My 2000 Toyota Camry, amazing and durable as it is, does not fit the technical definition of a flex-fuel vehicle. I dusted off my owner’s manual, and nowhere in its 268 pages is ethanol mentioned. The only guidance is: “Your new vehicle must use only unleaded gasoline.”
Chevron spent more than $3 million to back three candidates for city council in Richmond, Calif. But voters rejected all three, in favor of candidates who have been critical of the oil giant, which is the largest taxpayer and employer in the Northern California city.
Richmond, north of Berkely, is about 45 minutes’ drive from San Ramon, to the south, which is the headquarters for Chevron. As Al Jazeera America reports:
For years, Richmond was known in the San Francisco Bay Area simply as a hub of high crime, pollution, and poverty. Politicians here had unabashedly close ties to Chevron — until 2008, most local elected officials were sympathetic to the company, which maintained a desk in the city manager’s office through the 1990s. But city politics began to change in 2004, when McLaughlin won a city council seat and then, two years later, became mayor.
The city has since risen into the national spotlight several times, partly because of [former mayor and Green Party member Gayle] McLaughlin’s willingness to take on Chevron, which is Richmond’s largest taxpayer and employer. Last year, the city sued the refinery after a 2012 fire sent thousands to area hospitals complaining of respiratory problems. “We don’t see Chevron as the source of keeping our economy going,” McLaughlin said defiantly at the time.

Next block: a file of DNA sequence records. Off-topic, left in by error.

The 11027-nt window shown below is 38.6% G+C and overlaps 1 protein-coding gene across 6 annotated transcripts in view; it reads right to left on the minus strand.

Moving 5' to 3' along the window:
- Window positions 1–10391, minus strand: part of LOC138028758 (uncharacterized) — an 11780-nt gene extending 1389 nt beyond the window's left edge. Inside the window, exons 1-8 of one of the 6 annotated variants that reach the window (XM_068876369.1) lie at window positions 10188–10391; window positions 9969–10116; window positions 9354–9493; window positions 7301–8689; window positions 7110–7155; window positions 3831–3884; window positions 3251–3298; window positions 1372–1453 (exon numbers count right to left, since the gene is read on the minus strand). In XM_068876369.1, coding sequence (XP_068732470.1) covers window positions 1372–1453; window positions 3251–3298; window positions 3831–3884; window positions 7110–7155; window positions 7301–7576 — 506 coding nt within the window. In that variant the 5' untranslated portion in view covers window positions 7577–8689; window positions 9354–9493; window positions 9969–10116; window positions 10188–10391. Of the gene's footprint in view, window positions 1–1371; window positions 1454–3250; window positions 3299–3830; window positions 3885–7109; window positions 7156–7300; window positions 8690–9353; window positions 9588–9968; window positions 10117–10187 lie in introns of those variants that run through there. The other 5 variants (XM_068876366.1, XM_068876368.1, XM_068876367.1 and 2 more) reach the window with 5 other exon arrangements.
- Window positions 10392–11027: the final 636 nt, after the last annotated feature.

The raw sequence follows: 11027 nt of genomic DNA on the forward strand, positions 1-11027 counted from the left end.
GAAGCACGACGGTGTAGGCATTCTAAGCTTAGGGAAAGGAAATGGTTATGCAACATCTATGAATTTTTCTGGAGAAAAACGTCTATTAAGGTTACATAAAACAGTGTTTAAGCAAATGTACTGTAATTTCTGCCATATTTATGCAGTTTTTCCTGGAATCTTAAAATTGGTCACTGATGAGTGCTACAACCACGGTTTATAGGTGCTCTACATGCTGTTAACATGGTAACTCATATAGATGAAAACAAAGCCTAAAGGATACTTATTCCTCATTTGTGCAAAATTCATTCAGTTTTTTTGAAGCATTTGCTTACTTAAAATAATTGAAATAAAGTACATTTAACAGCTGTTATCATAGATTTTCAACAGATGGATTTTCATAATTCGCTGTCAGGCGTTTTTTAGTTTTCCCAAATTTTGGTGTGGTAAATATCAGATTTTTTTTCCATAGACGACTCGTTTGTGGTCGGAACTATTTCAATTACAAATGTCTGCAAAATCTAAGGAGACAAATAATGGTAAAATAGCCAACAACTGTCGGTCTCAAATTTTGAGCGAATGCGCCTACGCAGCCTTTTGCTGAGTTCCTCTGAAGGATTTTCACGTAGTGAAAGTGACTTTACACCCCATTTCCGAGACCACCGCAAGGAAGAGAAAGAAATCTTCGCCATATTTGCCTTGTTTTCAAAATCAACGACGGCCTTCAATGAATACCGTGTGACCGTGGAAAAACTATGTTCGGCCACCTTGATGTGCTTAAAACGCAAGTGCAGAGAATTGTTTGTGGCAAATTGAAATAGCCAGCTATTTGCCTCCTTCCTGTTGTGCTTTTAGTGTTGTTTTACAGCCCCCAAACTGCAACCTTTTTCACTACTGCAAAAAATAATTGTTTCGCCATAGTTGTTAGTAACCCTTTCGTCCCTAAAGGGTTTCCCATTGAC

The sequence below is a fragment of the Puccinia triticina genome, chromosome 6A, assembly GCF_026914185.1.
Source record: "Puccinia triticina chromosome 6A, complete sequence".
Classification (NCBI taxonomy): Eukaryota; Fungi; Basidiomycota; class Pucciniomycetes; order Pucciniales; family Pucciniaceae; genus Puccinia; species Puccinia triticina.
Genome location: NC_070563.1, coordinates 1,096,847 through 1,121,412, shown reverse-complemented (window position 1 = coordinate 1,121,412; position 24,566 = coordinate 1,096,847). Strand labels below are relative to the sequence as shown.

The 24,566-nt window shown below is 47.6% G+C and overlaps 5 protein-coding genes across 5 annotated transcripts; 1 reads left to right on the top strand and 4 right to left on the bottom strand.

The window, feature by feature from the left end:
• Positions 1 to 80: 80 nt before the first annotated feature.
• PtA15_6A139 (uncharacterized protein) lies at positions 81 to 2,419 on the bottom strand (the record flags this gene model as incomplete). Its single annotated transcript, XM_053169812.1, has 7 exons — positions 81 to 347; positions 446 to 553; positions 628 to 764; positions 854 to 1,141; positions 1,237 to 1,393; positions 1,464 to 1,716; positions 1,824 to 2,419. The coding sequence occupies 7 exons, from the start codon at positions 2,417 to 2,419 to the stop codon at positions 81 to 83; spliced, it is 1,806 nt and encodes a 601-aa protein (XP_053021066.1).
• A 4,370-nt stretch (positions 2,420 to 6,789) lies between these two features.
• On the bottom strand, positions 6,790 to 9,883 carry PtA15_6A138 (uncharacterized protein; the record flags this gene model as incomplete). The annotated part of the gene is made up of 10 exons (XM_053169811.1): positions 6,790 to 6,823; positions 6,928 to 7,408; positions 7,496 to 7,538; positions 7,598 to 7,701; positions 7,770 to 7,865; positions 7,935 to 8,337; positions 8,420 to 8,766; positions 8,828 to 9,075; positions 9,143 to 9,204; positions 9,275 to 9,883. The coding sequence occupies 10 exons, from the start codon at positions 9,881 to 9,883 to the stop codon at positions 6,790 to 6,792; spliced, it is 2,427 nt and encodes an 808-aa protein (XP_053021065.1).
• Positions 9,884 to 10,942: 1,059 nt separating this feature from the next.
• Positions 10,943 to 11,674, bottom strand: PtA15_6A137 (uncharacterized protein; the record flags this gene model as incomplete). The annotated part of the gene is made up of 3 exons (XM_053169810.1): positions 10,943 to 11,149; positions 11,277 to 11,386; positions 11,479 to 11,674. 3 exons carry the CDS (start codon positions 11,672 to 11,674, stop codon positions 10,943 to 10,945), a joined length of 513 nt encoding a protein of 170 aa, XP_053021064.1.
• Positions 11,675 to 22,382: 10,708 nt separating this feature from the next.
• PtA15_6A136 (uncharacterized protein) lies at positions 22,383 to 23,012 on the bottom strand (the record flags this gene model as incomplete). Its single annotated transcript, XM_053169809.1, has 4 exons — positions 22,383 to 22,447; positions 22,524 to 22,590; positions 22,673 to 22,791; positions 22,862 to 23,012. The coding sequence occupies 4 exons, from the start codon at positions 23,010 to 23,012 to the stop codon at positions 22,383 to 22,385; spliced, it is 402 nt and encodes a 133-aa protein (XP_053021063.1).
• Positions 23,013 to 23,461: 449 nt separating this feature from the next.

In response, Chevron has gone to great lengths to try to regain public sympathy, and to oust its opponents from local office. Earlier this year, the company launched its own online news outlet, the Richmond Standard, which offers both daily stories on local events and a section called “Chevron Speaks,” where the company posts its views. In the weeks before the election, the company plastered local billboards and stuffed residents’ mailboxes with ads attacking McLaughlin and her allies and supporting candidates backed by Moving Forward, one of its Richmond-based political action committees.
The campaign tactics seemed to have backfired, because all three candidates supported by Chevron lost. Now six of the seven spots on the Richmond council belong to Chevron critics.
Los Angeles Times consumer-affairs columnist Michael Hiltzik writes about the lengths to which Chevron is going to influence city elections in the city of Richmond, Calif. And it seems that only a student-run newspaper is reporting on Chevron’s spending. ” … leaving coverage of the election to Chevron’s PR organ, the Richmond Standard, could be disastrous for Richmond’s residents. For example, you won’t find a peep about Chevron’s political spending in the Richmond Standard. That’s par for the course: The website’s entire staff, an employee of Chevron’s PR firm named Mike Aldax, told me last month that ‘if you’re looking for a story that’s critical of Chevron, you’re not going to find it in the Richmond Standard.’ “
For months now, Sunni militants from the Islamic State (better known as ISIS) have been seizing control of large swathes of Iraq. ISIS is now threatening a major oil-producing region of Iraq. But it wasn’t until they encroached into semi-autonomous Kurdish territory and near the Kurdish capital of Erbil — an oil boomtown full of Western companies like Chevron and ExxonMobil — that the Obama administration decided to authorize airstrikes against ISIS